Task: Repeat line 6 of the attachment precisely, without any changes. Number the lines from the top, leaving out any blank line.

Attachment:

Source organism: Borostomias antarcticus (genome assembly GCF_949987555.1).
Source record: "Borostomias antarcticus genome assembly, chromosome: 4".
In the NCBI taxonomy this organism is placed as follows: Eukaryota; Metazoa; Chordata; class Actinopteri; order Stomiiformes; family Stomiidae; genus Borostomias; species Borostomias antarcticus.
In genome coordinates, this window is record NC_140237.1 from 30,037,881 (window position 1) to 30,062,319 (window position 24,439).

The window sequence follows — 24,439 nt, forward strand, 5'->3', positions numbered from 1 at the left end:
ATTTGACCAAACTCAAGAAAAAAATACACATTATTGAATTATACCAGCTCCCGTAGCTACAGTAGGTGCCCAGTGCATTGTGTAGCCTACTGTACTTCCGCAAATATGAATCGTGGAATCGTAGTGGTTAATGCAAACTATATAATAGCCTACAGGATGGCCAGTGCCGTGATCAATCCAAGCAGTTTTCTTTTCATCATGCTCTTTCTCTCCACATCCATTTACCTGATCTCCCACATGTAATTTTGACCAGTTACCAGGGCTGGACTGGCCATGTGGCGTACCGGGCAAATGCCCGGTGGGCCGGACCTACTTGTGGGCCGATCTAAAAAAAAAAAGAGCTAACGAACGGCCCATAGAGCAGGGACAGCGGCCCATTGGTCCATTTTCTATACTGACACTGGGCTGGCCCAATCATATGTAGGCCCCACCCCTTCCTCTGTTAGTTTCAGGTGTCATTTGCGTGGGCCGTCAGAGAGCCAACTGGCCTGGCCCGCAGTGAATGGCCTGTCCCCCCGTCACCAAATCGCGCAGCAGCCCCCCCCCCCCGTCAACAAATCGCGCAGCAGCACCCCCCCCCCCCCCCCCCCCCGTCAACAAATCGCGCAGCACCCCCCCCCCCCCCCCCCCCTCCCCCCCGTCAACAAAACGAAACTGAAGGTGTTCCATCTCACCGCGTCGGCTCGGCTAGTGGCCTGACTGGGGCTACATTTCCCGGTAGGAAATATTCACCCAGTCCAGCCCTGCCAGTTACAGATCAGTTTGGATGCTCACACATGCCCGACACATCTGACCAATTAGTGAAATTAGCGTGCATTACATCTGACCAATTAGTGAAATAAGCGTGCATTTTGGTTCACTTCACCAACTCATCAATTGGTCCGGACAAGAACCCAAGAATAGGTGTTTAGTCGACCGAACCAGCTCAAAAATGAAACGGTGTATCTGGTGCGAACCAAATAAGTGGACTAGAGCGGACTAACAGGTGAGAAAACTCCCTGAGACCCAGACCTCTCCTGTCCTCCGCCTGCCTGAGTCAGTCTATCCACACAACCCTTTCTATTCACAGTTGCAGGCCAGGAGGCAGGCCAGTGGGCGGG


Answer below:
ATTTGACCAAACTCAAGAAAAAAATACACATTATTGAATTATACCAGCTCCCGTAGCTACAGTAGGTGCCCAGTGCATTGTGTAGCCTACTGTACTTCCGCAAATATGAATCGTGGAATCGTAGTGGTTAATGCAAACTATATAATAGCCTACAGGATGGCCAGTGCCGTGATCAATCCAAGCAGTTTTCTTTTCATCATGCTCTTTCTCTCCACATCCATTTACCTGATCTCCCACATGTAATTTTGACCAGTTACCAGGGCTGGACTGGCCATGTGGCGTACCGGGCAAATGCCCGGTGGGCCGGACCTACTTGTGGGCCGATCTAAAAAAAAAAAGAGCTAACGAACGGCCCATAGAGCAGGGACAGCGGCCCATTGGTCCATTTTCTATACTGACACTGGGCTGGCCCAATCATATGTAGGCCCCACCCCTTCCTCTGTTAGTTTCAGGTGTCATTTGCGTGGGCCGTCAGAGAGCCAACTGGCCTGGCCCGCAGTGAATGGCCTGTCCCCCCGTCACCAAATCGCGCAGCAGCCCCCCCCCCCCGTCAACAAATCGCGCAGCAGCACCCCCCCCCCCCCCCCCCCCCGTCAACAAATCGCGCAGCACCCCCCCCCCCCCCCCCCCCTCCCCCCCGTCAACAAAACGAAACTGAAGGTGTTCCATCTCACCGCGTCGGCTCGGCTAGTGGCCTGACTGGGGCTACATTTCCCGGTAGGAAATATTCACCCAGTCCAGCCCTGCCAGTTACAGATCAGTTTGGATGCTCACACATGCCCGACACATCTGACCAATTAGTGAAATTAGCGTGCATTACATCTGACCAATTAGTGAAATAAGCGTGCATTTTGGTTCACTTCACCAACTCATCAATTGGTCCGGACAAGAACCCAAGAATAGGTGTTTAGTCGACCGAACCAGCTCAAAAATGAAACGGTGTATCTGGTGCGAACCAAATAAGTGGACTAGAGCGGACTAACAGGTGAGAAAACTCCCTGAGACCCAGACCTCTCCTGTCCTCCGCCTGCCTGAGTCAGTCTATCCACACAACCCTTTCTATTCACAGTTGCAGGCCAGGAGGCAGGCCAGTGGGCGGG